In fact, one of the first places they decided to storm was a fortress called ‘The Bastille’ (and I am sure that place is familiar to all of us, especially the 14th July, which is celebrated as Bastille Day in France – though nothing of the building remains. I know because I went looking for it when I was in Paris). After some heavy fighting, the commoners broke into the fort and began to loot all of the weaponry. The French Revolution had begin.
Aftermath of the Revolution
Okay, I could go into the gritty detail of what happened over those few months which culminated in the establishment of the First Republic, but I won’t, except to say that in those first few days France descended into anarchy and the revolution quickly spread from the capital into the provinces which resulted in many of the nobility’s abodes being stormed and looted. However, over time, order was restored and a new parliamentary democracy was established (based a lot on the American democracy over the Atlantic, of which the French fought on the side of the revolutionaries. Sounds pretty silly to me – can you really expect that if you sent your troops to fight a revolutionary war that they wouldn’t bring any ideas back home?).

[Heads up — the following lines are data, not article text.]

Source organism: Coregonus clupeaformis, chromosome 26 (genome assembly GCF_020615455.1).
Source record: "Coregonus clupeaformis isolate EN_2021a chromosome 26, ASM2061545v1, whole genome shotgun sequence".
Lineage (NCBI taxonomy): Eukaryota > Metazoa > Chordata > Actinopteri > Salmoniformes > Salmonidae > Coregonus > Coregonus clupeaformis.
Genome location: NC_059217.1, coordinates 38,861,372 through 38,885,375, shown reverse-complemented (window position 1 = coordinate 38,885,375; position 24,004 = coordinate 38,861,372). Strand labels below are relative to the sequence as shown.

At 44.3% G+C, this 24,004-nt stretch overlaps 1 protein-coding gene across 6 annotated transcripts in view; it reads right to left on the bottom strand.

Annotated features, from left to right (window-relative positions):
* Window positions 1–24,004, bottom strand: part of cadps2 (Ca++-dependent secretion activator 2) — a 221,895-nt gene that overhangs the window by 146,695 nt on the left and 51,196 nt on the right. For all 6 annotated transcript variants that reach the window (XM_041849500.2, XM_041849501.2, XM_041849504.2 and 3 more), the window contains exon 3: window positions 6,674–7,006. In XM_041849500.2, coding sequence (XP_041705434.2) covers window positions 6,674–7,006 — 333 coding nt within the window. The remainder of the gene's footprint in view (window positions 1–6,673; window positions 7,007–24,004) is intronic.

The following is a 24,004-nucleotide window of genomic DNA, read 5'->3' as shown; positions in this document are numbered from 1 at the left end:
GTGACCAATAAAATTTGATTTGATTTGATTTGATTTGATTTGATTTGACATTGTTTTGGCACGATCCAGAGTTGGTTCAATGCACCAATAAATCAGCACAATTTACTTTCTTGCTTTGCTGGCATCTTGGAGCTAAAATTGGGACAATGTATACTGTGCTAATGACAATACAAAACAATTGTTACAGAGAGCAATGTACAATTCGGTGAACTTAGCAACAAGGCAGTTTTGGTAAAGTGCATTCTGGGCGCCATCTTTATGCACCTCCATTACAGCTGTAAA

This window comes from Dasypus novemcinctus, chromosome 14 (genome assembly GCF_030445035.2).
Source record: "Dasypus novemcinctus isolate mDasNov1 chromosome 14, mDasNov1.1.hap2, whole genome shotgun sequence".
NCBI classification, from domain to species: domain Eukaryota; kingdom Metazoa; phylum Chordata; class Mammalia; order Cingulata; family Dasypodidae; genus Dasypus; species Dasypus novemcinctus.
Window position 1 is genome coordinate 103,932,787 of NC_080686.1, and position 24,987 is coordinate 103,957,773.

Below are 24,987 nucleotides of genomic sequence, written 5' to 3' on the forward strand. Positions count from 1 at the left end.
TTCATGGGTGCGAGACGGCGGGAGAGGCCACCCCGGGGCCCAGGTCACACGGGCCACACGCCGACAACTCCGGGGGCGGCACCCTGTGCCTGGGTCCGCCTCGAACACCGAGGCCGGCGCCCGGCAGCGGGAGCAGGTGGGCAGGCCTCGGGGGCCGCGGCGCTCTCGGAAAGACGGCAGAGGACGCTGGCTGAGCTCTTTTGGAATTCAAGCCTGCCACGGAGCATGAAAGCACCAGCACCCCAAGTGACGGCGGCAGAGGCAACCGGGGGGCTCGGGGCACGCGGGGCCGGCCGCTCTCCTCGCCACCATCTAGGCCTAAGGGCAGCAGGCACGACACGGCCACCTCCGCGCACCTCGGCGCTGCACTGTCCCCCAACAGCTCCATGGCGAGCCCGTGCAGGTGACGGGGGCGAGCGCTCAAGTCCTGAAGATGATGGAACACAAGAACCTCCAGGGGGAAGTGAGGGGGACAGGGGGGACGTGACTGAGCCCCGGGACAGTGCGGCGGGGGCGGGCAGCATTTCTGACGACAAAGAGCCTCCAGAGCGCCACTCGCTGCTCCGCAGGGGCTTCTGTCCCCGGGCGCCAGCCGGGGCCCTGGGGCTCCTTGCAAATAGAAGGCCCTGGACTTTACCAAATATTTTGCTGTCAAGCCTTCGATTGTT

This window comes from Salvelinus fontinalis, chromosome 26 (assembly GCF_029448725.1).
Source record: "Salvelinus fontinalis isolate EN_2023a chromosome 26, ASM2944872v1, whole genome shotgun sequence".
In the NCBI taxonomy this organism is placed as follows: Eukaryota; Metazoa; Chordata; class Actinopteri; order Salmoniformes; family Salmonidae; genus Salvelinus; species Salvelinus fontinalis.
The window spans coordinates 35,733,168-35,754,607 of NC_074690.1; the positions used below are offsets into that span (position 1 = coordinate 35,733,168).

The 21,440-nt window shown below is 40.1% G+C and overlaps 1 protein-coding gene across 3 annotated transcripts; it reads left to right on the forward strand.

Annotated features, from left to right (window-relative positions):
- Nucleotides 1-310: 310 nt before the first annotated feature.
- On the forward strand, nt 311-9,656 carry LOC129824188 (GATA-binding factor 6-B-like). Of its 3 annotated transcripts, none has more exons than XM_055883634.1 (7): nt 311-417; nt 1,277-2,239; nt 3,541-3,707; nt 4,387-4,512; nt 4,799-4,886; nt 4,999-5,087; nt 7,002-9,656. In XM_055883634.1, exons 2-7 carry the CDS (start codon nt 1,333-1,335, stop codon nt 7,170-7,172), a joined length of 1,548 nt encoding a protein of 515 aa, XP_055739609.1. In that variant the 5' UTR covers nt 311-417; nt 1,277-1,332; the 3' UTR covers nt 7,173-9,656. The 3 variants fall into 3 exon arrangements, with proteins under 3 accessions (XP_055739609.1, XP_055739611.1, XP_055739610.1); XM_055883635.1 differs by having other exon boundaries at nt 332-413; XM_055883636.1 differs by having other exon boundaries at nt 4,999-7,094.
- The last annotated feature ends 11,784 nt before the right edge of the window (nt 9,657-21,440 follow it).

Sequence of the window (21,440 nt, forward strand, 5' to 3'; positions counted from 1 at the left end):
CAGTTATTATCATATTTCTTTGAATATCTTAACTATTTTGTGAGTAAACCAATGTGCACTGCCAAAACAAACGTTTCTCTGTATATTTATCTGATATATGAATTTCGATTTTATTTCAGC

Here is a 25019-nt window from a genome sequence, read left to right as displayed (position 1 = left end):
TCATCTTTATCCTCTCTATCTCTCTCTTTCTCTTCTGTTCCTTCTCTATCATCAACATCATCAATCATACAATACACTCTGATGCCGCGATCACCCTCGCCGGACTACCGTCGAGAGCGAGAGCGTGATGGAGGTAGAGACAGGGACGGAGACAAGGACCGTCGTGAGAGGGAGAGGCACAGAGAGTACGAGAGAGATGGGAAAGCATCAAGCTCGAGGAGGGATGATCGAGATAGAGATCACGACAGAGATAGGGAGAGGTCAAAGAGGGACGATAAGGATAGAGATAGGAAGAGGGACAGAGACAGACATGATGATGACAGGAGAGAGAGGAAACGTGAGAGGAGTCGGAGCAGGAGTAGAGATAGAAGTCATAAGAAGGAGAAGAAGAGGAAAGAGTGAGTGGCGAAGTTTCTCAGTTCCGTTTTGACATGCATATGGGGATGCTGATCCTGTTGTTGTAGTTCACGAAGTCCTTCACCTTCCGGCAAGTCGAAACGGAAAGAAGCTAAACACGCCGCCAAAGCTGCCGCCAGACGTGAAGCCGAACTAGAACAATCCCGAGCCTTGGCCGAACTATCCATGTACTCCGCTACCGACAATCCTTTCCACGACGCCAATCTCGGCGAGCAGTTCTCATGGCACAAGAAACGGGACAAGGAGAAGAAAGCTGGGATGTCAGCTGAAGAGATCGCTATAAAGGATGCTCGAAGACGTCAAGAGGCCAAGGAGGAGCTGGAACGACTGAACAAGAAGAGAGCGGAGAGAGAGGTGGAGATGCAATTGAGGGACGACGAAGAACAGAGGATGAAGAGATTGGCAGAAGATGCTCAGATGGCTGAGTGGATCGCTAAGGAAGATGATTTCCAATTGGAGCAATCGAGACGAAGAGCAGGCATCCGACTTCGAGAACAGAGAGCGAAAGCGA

However, things were not all beer and skittles after that because a revolution in France was going to have a disastrous effect upon the surrounding kingdoms. The rest of Europe realised that the idea that the people could rule themselves might spread, which meant that the powers that be in those kingdoms were suddenly under threat and they might in turn lose not only their power, but also their luxurious lifestyle. Also, since the European nobility were one big happy family, they took the revolution quite personally. As such they mobilised for war with the goal of restoring the French Monarchy.